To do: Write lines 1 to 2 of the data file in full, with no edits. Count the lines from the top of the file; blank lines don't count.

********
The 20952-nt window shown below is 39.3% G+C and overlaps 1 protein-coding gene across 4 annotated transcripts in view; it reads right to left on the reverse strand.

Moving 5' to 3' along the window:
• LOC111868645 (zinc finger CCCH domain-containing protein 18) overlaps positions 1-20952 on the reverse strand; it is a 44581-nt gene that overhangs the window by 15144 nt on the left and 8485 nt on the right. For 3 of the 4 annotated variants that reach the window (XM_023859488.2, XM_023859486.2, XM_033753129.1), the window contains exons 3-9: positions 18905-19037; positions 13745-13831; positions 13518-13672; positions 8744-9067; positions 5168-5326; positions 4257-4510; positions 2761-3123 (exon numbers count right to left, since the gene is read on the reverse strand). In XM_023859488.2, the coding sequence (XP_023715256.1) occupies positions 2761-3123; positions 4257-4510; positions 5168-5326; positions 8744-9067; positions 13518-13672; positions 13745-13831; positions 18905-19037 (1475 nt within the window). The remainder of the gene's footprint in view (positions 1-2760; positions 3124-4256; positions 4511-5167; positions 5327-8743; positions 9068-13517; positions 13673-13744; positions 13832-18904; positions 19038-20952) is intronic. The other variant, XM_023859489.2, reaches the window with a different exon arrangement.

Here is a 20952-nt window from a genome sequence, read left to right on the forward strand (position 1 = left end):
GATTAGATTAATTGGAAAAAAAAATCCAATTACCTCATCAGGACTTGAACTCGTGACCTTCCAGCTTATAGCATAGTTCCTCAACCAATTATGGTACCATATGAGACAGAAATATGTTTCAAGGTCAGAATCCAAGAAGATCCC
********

The 20952-nt window shown below is 39.3% G+C and overlaps 1 protein-coding gene across 4 annotated transcripts in view; it reads right to left on the reverse strand.

Moving 5' to 3' along the window: